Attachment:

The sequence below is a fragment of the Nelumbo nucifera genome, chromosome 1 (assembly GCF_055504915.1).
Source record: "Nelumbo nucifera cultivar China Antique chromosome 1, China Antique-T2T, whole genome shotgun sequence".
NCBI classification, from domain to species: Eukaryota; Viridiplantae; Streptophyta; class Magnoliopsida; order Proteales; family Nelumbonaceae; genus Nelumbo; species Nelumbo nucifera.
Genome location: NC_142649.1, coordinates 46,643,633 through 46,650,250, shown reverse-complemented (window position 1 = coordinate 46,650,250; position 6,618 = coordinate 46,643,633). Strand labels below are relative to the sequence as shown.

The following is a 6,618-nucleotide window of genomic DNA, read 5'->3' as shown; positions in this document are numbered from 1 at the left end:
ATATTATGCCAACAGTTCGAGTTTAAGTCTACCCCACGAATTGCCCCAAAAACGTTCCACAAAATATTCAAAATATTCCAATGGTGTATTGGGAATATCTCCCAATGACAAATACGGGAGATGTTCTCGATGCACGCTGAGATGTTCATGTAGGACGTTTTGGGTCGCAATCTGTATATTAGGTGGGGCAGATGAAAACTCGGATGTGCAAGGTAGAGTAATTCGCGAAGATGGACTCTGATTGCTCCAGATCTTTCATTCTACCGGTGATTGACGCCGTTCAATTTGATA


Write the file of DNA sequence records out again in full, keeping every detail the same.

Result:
The sequence below is a fragment of the Nelumbo nucifera genome, chromosome 1 (assembly GCF_055504915.1).
Source record: "Nelumbo nucifera cultivar China Antique chromosome 1, China Antique-T2T, whole genome shotgun sequence".
NCBI classification, from domain to species: Eukaryota; Viridiplantae; Streptophyta; class Magnoliopsida; order Proteales; family Nelumbonaceae; genus Nelumbo; species Nelumbo nucifera.
Genome location: NC_142649.1, coordinates 46,643,633 through 46,650,250, shown reverse-complemented (window position 1 = coordinate 46,650,250; position 6,618 = coordinate 46,643,633). Strand labels below are relative to the sequence as shown.

The following is a 6,618-nucleotide window of genomic DNA, read 5'->3' as shown; positions in this document are numbered from 1 at the left end:
ATATTATGCCAACAGTTCGAGTTTAAGTCTACCCCACGAATTGCCCCAAAAACGTTCCACAAAATATTCAAAATATTCCAATGGTGTATTGGGAATATCTCCCAATGACAAATACGGGAGATGTTCTCGATGCACGCTGAGATGTTCATGTAGGACGTTTTGGGTCGCAATCTGTATATTAGGTGGGGCAGATGAAAACTCGGATGTGCAAGGTAGAGTAATTCGCGAAGATGGACTCTGATTGCTCCAGATCTTTCATTCTACCGGTGATTGACGCCGTTCAATTTGATA